Poison is the cause of South African businessperson Andre Hanekom’s death yesterday in police custody in Mozambique, his wife Francis claimed, saying he was bleeding under his skin.
“The doctor diagnosed him with pneumonia but I suspect poisoning because he was bleeding under his skin, there was blood in his urine and on his stomach tube,” Francis told The Citizen yesterday.
What also baffled her was that his vocal cords were destroyed. He could not speak.
Hanekom, 62, was accused of being complicit in Islamist terror in Mozambique – but although he died at 4am, Francis only learned of his death from a friend at 9am.
She said authorities did not bother to notify her of her husband’s death. “Everybody knew – but I did not.”
According to Francis, Hanekom was admitted to hospital in a coma and bleeding on Saturday.
She saw him on Sunday. He opened his eyes when he heard her voice. “I brought him food but it was taken away,” she said.
The last time she saw him alive was on Tuesday, saying he was doing fine and was moving his legs and aware of his surroundings.
“I was surprised by his death because he was doing well. I did not expect he would die,” Francis said.
The SA high commissioner to Mozambique made arrangements to bring his body back to South Africa, she said.
Hanekom, of Mbombela in Mpumalanga, was in custody following his arrest in Mozambique on various terrorism charges.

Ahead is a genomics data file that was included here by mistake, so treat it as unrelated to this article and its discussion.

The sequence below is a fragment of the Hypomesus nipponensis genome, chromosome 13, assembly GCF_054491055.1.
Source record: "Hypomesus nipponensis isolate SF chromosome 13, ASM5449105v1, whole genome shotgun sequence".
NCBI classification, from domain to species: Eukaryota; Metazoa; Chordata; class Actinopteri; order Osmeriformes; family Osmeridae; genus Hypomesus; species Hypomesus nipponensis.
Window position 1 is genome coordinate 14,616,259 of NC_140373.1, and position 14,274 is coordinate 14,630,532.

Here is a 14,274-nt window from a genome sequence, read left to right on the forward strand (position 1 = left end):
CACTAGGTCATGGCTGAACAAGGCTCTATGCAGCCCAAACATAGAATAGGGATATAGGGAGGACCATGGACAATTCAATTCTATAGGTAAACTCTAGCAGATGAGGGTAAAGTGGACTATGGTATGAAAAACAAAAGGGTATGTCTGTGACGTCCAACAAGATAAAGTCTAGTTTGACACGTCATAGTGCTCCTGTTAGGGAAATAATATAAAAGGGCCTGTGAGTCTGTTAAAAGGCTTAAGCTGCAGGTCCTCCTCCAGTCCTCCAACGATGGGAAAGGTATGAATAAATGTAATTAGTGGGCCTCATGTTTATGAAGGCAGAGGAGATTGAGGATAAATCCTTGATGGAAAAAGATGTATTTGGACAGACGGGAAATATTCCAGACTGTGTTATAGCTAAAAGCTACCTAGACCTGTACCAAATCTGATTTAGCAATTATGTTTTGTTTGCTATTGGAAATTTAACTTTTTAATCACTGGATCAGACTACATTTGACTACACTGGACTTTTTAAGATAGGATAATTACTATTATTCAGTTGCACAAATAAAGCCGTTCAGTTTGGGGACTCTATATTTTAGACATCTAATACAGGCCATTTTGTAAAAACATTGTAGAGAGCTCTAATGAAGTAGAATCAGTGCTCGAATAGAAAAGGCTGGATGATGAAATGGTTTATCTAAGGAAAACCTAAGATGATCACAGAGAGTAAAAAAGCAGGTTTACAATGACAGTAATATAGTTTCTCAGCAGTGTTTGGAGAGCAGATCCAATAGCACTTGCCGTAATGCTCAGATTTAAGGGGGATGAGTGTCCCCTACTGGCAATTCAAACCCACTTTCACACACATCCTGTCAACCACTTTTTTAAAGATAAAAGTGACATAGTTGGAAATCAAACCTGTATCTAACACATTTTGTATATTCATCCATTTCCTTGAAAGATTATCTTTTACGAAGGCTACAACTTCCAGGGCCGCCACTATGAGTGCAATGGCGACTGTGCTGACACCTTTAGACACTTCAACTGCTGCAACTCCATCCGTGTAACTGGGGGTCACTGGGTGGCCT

He was taken into custody by military police in Palma, Mozambique, on New Year’s Eve.
During the arrest, he was allegedly chased down the road by undercover military men and took refuge in the Marula Hotel.
He was reportedly accosted by four men in balaclavas who crashed through the hotel’s security gate, with witnesses reporting he was fired at several times and hit in the arm.
Hanekom was reportedly bundled into the back of a Toyota Cruiser that sped off.
Francis maintained Hanekom was innocent, claiming he was targeted by businessmen.
She believes the charges against her husband, who owned a maritime logistics company in the gas-rich northern region of the country, were a ploy to take ownership of his properties overlooking the gas fields.
Hanekom was linked to a terror cell operating in the region and was due in court next week.
Department of international relations and cooperation spokesperson Ndivhuwo Mabaya said the high commissioner will probe Hanekom’s death.